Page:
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CogOnt Seminar: U. Feest/A. Stocco
October 5 @ 1:30 pm - 3:00 pm
Part of our ongoing online seminar series. See the full list of talks here.
Register using this link: https://pitt.zoom.us/webinar/register/WN_KMNKu4fmQ9Wh5ZjvXJ3qQA
Please note, registration will be for the entire seminar series.
Uljana Feest (Leibniz Universität Hannover), “Cognitive Kinds and Investigative Practice”
When psychologists investigate their objects of research, such as (kinds of) memory, they operationally define these “objects” in terms of particular experimental tests/tasks, assumed to provide epistemic access to the objects in question. For example, they might treat priming tests as allowing for the experimental investigation of implicit memory. In doing so, they take advantage of conceptual assumptions about their objects. But what is the ontological status of such objects? Are they cognitive kinds? And if so, what kinds of things are cognitive kinds? In my talk I will argue that cognitive kinds are cognitive-behavioral whole-organism capacities, which are comprised of multiple phenomena, including (but not limited to) behavioral phenomena. With this I depart from the assumption that the behavioral criteria by which cognitive kinds are empirically individuated are mere epistemic vehicles that aid in the investigation of cognitive kinds. Rather, they are part of what it is to be such a kind. While I take cognitive kinds to be sustained by the causal structure of the world, I argue that they are not uniquely determined by neural mechanisms. My account of cognitive kinds is relational in that I claim that cognitive kinds are constituted relative to our sensory-conceptual apparatus and maintained by our causal practices surrounding cognitive kinds. While this analysis is conventionalist, I will argue that this does not imply an antirealism about cognitive kinds.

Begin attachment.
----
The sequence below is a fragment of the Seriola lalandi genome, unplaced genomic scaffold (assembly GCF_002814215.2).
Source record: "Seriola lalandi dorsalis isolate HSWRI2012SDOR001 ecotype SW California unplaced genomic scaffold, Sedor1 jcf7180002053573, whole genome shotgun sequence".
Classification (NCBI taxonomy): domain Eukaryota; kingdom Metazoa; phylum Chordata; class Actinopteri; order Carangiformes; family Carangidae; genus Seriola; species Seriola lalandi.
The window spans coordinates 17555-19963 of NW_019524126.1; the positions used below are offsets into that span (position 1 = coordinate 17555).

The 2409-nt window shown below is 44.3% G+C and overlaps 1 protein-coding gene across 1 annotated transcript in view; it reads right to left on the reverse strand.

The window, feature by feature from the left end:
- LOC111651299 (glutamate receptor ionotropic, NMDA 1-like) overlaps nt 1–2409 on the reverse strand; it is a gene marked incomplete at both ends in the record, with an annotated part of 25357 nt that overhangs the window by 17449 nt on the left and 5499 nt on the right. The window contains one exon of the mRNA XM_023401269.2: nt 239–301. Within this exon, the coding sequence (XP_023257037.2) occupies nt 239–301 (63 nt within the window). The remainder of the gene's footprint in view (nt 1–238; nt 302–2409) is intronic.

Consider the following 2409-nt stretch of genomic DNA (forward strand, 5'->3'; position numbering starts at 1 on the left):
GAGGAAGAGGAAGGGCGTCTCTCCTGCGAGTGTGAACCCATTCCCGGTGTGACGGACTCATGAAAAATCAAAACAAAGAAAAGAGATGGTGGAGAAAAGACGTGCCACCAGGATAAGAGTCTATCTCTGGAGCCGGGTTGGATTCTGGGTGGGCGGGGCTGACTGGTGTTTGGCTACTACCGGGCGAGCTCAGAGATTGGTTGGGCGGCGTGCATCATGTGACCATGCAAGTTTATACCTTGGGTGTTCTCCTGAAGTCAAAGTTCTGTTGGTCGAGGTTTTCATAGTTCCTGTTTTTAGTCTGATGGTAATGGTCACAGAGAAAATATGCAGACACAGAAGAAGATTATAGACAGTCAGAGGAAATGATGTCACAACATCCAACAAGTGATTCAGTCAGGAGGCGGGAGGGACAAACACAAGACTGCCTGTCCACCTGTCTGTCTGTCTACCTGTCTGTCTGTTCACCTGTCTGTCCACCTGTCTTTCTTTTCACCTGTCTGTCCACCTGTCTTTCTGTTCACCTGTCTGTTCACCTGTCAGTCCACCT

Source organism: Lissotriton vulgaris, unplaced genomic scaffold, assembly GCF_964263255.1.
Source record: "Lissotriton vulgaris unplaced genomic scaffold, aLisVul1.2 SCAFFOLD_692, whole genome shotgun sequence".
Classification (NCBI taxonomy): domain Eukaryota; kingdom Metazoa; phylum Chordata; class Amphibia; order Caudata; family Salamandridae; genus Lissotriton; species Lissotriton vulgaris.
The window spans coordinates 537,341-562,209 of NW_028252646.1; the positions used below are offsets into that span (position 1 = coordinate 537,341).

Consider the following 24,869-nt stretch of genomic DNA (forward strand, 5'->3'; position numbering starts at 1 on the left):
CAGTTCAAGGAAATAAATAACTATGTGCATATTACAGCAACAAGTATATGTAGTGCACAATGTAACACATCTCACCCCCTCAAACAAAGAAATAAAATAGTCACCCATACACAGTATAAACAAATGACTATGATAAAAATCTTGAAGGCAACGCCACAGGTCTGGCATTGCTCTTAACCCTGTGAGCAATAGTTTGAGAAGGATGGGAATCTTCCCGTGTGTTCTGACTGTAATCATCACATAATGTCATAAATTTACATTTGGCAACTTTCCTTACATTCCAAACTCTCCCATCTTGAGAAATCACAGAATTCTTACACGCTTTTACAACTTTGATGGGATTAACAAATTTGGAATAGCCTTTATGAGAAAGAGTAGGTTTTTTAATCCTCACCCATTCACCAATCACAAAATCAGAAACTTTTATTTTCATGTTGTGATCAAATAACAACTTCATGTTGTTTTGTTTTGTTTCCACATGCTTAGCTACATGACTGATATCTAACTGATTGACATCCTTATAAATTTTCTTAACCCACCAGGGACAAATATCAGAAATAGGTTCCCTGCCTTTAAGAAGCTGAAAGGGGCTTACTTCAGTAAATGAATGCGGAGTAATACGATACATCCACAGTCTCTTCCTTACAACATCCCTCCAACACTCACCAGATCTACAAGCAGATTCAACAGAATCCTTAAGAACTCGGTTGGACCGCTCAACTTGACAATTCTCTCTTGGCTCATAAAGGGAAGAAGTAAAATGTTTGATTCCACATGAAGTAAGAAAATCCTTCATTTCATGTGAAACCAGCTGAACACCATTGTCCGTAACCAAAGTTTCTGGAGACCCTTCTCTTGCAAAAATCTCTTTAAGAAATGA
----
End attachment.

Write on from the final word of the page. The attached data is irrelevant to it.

Andrea Stocco (University of Washington), Title TBA
Co-Authors: John Laird (University of Michigan), Christian Lebiere (Carnegie Mellon University), Paul Rosenbloom (University of Southern California)
Historically, the cognitive neurosciences have drawn from three approaches to define their ontologies: (1) constructs from cognitive psychology, which are usually derived from top-down intuitions about the overall organization of cognition; (2) computational models, which produce well-defined formal models of specific processes; and, more recently (3) large-scale neuroimaging data, which can be used to argue for the identification of large brain architectures from patterns of connectivity. These approaches have yet to converge towards a unified and agreed-upon set of constructs.
Here, we describe an integrative approach that leverages the strengths of all three. First, a
consensus model was derived from an analysis of successfully developed cognitive architectures. Focusing on functioning architectures reduces the variability associated with cognitive constructs and provides a preliminary list of “tried and true” mechanisms for human-level cognition. This “Common
Model of Cognition” (CMC) is based on a minimal list of five components (perception, action, working memory, declarative memory, and procedural memory) and their interconnections. To partially validate the CMC, we analyzed fMRI data from 200 participants from the Human Connectome Project, using tasks that cover a representative range of cognitive domains (language, mathematics, working memory, relational reasoning, social cognition, emotional inference, and decision-making). The CMC components were identified with functionally homologous brain regions using an iterative procedure that, starting with large-scale, a priori localization assumptions, (e.g., working memory is mapped to fronto-parietal regions), proceeded through the identification of task-specific and individual-specific regions of interest.
Their communication pathways between components were then translated into predicted patterns of effective connectivity. The resulting dynamic model was implemented and fitted using Dynamic Causal Modeling and compared against alternative architectures using a Bayesian approach. We suggest that a successful ontology should explain brain activity equally well across domains (generality) and better than any other model, even specialized ones (comparative superiority). In fact, our results show that, in all cases, the CMC outperforms all other network architectures, both within each domain and across all tasks.
Thus, we conclude that the CMC provides an existence proof of how cognitive, computational, and neuroscience approaches can be integrated and evidence that a minimal cognitive ontology might exist.